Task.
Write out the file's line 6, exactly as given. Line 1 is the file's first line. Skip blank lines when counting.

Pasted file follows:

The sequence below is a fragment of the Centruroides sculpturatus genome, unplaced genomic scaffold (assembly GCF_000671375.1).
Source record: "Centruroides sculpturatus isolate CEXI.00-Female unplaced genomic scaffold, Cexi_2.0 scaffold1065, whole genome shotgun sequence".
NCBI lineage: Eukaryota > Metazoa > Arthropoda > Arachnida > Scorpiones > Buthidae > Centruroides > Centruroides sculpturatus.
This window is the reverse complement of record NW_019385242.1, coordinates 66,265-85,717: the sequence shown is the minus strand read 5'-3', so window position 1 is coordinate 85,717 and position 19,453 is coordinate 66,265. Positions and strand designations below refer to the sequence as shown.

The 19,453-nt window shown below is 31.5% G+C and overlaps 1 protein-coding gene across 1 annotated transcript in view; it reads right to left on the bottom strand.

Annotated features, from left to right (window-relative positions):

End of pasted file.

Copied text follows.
Annotated features, from left to right (window-relative positions):